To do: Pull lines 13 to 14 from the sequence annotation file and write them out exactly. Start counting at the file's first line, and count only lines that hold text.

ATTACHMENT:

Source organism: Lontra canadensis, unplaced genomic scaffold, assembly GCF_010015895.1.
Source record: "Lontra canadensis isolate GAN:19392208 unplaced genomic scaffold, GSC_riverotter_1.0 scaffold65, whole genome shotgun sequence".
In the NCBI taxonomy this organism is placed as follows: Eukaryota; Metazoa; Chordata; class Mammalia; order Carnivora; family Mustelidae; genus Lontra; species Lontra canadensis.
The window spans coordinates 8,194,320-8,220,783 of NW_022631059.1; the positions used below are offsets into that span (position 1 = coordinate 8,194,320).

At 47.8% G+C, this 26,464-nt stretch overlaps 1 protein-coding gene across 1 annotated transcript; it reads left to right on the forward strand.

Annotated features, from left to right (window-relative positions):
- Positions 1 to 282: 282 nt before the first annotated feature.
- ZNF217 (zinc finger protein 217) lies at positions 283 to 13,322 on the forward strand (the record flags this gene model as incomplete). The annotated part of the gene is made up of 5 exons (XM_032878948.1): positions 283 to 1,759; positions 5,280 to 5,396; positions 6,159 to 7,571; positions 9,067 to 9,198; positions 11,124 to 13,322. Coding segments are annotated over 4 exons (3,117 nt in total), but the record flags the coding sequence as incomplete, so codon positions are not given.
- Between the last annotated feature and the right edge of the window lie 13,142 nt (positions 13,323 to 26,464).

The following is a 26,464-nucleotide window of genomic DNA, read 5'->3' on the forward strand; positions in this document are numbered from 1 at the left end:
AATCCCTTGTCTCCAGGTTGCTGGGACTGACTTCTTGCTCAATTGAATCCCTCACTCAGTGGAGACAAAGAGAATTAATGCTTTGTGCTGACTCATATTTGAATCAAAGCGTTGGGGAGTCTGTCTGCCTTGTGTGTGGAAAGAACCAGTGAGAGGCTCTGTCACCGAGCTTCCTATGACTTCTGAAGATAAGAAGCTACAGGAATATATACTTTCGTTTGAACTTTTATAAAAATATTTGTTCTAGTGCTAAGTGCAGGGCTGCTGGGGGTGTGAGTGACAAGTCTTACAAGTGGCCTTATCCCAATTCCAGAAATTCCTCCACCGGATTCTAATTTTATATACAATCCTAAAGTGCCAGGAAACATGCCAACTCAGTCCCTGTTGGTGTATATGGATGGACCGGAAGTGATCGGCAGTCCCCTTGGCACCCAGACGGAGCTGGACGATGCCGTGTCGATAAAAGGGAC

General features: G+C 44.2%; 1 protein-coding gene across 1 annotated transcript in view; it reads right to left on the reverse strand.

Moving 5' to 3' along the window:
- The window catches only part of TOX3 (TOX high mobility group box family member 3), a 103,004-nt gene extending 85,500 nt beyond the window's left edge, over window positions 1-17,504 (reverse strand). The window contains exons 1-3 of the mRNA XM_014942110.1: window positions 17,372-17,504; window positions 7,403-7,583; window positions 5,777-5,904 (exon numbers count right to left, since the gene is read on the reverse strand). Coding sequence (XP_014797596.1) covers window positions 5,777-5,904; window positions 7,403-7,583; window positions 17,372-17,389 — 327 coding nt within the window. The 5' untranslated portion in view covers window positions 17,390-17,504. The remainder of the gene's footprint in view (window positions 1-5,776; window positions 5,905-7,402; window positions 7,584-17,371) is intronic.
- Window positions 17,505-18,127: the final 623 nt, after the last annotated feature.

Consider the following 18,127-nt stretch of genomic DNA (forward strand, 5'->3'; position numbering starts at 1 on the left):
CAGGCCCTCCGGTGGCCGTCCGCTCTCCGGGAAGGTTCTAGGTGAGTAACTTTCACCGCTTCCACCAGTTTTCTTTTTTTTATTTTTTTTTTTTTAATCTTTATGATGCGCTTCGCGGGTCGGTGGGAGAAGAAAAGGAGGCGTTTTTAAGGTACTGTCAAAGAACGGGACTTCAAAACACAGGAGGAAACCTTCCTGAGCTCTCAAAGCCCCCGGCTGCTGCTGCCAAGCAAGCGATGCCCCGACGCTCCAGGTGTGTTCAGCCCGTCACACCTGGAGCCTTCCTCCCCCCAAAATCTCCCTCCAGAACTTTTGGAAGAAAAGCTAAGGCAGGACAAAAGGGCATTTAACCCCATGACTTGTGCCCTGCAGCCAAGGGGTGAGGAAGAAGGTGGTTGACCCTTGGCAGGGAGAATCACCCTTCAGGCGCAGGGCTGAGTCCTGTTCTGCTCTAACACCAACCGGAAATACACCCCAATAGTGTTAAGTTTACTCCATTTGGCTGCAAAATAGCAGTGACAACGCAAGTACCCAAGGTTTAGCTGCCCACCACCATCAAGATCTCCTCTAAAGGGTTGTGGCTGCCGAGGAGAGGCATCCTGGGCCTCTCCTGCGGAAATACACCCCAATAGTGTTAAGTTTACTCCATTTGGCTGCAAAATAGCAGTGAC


Moving 5' to 3' along the window:
- The window catches only part of TOX3 (TOX high mobility group box family member 3), a 103,004-nt gene extending 85,500 nt beyond the window's left edge, over window positions 1-17,504 (reverse strand). The window contains exons 1-3 of the mRNA XM_014942110.1: window positions 17,372-17,504; window positions 7,403-7,583; window positions 5,777-5,904 (exon numbers count right to left, since the gene is read on the reverse strand). Coding sequence (XP_014797596.1) covers window positions 5,777-5,904; window positions 7,403-7,583; window positions 17,372-17,389 — 327 coding nt within the window. The 5' untranslated portion in view covers window positions 17,390-17,504. The remainder of the gene's footprint in view (window positions 1-5,776; window positions 5,905-7,402; window positions 7,584-17,371) is intronic.